Get started thinking about the future now.
Use this major map to explore possibilities and plan for success in five overlapping areas of career and academics.
Choose your year below, then see what you can do when you:
- Learn. Develop the knowledge and skills to complete your major.
- Engage. Contribute to campus and the community.
- Network. Build a foundation of professional connections.
- Transform. Make a positive impact in a diverse world.
- Prepare. Plan for life after graduation.
The map just offers suggestions - you don’t have to do it all.
Learn: What foundational courses should I be taking?
- Take history survey (100 level) courses, 9 credit hours
- Take the highest level COMP you place into
- Find out what upper-division courses are offered next year
- Explore Foreign Language study options
Engage: What kinds of activities and organizations can I explore?
Join Talent Gateway - UM-Dearborn’s online community where you can complete challenges, earn points, and connect experiences with courses and professional goals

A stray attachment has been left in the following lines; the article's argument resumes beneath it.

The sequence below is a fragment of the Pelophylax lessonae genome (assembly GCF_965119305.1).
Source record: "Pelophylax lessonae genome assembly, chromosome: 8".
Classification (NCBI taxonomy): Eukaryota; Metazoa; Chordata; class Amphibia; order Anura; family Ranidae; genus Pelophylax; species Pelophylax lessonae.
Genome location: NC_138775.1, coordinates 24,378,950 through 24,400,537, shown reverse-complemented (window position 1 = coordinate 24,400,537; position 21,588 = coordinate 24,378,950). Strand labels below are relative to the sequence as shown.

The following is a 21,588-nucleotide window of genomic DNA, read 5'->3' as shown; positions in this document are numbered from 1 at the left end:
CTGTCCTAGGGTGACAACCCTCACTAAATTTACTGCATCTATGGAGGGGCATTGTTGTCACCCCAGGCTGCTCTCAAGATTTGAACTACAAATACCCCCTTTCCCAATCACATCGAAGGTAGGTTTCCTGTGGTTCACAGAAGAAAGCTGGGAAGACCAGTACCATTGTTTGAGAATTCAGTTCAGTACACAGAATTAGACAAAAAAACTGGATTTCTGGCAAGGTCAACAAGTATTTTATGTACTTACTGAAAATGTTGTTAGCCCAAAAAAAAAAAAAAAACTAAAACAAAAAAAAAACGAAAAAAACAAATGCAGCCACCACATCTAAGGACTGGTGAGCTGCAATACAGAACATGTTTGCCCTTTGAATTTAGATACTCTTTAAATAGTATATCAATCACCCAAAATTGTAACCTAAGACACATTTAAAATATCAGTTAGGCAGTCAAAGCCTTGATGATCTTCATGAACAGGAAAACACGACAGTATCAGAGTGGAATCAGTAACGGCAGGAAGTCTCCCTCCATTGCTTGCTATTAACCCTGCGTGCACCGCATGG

Check out all the opportunities offered by the Office of Student Life
Meet with the First Year Experience Librarian to learn about Mardigian Library resources
Check out websites for professional historian’s associations
Go to Phi Alpha Theta events
Network: What are important topics in my field?
- Visit your professors during office hours to introduce yourself
- Join a professional organization related to your major
- Visit Mardigian Library to explore endless resources and librarian support
Transform: What are the challenges and the strengths in my community?
Participate in the MLK Day of Service.
Attend a local meeting of your community board
Prepare: What are the career options for people with my major?
- Start building your CV - your academic resume
- Explore career options in your field to learn about requirements and expectations
- Visit the Office of Financial Aid & Scholarships to learn about different types of financial aid, including many scholarships
Learn: How do I build on foundational courses?
- Take History 300 seminar
- Familiarize yourself with cognate options that are part of the History major (take one if possible)
- Take an upper-division History course (preferably AFTER History 300)
- Start building your History Portfolio
Engage: What activities and organizations will help me develop professional skills?
Sign up for MLK Day of Service or Alternative Spring Break
Join a major-specific club or any of a number of Student Organizations on campus